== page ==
Tortola Pelicans Apple Bay

Tortola’s pelicans enjoy fishing, flying and playing along the shore line of Apple Bay on the north shore of Tortola. The birds are distinguished by their large elastic throat pouches. They live mostly on fish by catching them using their pouches as a fishing net.

The Brown Pelican, Pelecanus occidentalis, is the main species on the island.

Tortola Pelican looking for fish in front of Applesurf Villas over Apple Bay Tortola.

It is unique in that it fly’s over the waters looking for schools of small fish and then captures its food by by a spectacular dive bomb plunge from up to 65 feet up in the air.

It is amazing to watch them in the shallow waters along the shore, out in front of the villa, dive and not break their necks going after the fish. Most time they succeed, letting out up to two and a half gallons of salt water and then gobbling up their food with a little shake of their butt feathers as sign of success.

Getting Ready to Dive…
Straight down plunge into the water with dinner waiting below.

The photos for the “Pelicans at Apple Bay” slideshow displayed below were all taken at the Applesurf Villas located at the west end of Apple Bay Beach here in Tortola either off the deck of the Sea Breeze or the patio of the Ocean Mist.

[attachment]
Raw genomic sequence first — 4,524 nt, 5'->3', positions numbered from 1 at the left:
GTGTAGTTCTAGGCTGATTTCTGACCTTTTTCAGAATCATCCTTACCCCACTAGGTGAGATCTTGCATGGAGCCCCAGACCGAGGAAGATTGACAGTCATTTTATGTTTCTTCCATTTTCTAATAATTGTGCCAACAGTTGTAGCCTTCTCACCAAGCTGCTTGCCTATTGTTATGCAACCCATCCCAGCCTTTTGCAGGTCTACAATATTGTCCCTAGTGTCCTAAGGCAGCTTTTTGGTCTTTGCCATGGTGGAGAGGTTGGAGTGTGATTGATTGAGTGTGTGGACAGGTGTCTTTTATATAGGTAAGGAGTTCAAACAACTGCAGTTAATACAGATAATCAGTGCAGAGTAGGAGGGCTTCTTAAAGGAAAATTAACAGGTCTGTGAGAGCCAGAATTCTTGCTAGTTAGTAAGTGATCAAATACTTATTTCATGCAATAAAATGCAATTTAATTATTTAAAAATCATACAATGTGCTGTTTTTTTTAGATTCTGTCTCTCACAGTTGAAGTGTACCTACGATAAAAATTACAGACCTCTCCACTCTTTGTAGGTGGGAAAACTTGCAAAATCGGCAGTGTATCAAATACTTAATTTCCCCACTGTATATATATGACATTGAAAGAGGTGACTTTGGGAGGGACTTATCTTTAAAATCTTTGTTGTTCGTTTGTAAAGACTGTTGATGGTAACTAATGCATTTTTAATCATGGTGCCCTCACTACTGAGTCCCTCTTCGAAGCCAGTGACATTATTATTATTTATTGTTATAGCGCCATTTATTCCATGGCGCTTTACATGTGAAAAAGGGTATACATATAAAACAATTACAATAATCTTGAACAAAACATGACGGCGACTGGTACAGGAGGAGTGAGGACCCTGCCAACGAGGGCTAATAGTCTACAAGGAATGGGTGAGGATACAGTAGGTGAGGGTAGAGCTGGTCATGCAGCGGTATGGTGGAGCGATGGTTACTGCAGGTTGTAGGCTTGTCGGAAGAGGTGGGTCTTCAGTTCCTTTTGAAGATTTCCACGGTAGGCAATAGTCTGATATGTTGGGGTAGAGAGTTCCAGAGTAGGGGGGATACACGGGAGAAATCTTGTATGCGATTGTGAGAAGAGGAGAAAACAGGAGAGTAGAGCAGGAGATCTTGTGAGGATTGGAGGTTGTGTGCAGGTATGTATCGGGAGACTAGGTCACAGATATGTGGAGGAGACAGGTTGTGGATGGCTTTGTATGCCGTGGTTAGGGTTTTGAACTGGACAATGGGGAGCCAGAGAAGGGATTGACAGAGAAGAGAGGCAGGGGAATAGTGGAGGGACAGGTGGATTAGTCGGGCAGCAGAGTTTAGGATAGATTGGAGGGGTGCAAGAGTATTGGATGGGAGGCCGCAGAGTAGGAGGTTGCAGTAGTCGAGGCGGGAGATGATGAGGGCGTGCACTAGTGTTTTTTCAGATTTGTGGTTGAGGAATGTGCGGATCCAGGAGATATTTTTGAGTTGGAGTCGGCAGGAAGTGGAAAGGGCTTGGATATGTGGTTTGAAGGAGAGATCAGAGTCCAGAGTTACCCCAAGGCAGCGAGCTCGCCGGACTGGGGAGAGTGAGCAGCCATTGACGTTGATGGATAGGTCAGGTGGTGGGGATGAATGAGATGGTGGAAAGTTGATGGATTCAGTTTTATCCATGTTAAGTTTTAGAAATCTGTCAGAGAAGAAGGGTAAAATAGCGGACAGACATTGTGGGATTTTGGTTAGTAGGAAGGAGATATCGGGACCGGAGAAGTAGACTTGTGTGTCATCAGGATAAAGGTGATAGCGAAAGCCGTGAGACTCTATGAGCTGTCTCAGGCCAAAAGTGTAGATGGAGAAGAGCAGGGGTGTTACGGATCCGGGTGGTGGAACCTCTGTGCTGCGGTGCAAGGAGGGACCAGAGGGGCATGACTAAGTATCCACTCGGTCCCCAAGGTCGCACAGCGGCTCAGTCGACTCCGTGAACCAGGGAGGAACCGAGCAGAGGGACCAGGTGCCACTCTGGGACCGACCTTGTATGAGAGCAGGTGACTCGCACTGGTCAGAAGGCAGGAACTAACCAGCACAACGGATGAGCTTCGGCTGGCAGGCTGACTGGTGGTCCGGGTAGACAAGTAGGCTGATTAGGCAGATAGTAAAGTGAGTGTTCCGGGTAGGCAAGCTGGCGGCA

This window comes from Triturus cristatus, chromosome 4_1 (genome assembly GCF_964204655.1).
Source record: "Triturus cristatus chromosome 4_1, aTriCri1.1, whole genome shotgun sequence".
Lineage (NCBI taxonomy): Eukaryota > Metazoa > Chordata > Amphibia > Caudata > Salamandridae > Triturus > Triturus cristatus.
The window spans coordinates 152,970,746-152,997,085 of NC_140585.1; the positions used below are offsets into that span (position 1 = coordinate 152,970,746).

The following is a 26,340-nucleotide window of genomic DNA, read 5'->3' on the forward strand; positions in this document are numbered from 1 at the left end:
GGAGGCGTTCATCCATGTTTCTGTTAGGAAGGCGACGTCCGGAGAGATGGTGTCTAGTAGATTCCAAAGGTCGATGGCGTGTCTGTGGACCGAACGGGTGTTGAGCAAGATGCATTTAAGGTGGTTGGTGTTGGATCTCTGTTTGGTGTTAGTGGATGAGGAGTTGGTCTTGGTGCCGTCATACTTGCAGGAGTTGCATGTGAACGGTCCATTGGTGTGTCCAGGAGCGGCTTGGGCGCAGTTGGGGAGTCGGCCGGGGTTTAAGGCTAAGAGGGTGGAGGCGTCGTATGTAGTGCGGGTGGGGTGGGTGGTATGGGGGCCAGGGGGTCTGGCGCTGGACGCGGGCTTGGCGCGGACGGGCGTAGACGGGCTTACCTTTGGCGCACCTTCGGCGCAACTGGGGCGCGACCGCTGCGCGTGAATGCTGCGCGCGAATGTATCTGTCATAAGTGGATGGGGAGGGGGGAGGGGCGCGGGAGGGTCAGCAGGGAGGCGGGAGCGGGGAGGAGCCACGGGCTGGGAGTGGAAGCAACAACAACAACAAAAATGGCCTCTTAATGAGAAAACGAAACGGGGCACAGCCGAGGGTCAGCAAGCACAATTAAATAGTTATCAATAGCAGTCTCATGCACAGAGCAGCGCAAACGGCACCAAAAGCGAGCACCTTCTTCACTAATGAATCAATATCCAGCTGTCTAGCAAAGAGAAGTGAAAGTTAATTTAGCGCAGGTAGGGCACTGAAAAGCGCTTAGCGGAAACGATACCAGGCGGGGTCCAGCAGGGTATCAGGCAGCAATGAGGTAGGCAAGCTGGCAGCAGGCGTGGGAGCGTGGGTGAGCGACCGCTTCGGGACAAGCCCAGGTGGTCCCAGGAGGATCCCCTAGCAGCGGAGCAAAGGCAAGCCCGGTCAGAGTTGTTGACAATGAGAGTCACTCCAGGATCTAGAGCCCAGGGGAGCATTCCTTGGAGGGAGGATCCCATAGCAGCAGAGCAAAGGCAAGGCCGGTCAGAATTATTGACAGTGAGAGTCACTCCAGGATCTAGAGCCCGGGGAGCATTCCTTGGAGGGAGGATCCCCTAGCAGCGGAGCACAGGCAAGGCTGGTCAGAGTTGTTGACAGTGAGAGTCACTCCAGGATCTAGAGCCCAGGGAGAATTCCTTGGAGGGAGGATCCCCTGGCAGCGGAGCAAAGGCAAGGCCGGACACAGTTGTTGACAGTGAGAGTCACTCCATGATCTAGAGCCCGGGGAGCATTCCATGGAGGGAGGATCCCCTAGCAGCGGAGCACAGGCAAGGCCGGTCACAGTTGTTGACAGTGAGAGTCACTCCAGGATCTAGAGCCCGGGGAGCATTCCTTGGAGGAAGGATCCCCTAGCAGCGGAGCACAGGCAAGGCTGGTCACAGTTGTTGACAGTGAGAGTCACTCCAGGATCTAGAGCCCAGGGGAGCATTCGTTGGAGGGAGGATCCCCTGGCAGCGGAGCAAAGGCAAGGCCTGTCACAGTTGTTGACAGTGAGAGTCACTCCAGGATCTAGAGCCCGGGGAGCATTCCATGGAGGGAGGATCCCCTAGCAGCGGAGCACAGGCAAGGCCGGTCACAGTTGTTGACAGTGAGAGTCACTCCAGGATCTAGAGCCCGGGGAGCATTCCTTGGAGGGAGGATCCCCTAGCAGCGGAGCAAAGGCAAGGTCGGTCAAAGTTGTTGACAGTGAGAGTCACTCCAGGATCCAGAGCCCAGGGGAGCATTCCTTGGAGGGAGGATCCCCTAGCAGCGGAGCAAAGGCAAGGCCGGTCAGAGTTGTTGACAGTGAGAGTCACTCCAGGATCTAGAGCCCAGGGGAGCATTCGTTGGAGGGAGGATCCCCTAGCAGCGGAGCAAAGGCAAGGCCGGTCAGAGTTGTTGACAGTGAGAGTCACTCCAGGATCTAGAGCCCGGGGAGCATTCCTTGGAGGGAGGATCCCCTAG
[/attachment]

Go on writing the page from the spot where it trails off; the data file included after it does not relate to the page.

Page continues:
The brown pelican was an endangered species from 1970 to 2009 as DDT decimated them by causing reproductive failures. Since then, they have come back strong. Pelicans raise one brood a year producing 2 to 4 eggs that incubate for 30 days. It takes a couple of months before they can fly and be independent with their parents caring and feeding them via a regurgitated, partially digested fish until that time. Pelican parents will provide an average of 150 lbs of fish per juvenile this way before they can feed themselves.

Pelicans live for 15 to 25 years with a wing span of six to eight feet. The birds are not fazed by human presence for the most part and are fascinating to watch as they interact with each other scouting, dive bombing and eating.

If you walk the shore road towards the Sugar Mill from where Bomba’s was, look up in the trees on the right starting at about 100 feet ahead . You might see pelicans looking out from their nests in the trees.

Slideshow above is of Pelicans diving for food, photos had to be cropped pretty good affecting resolution, so limited size. Gives you idea of the force they hit the water with!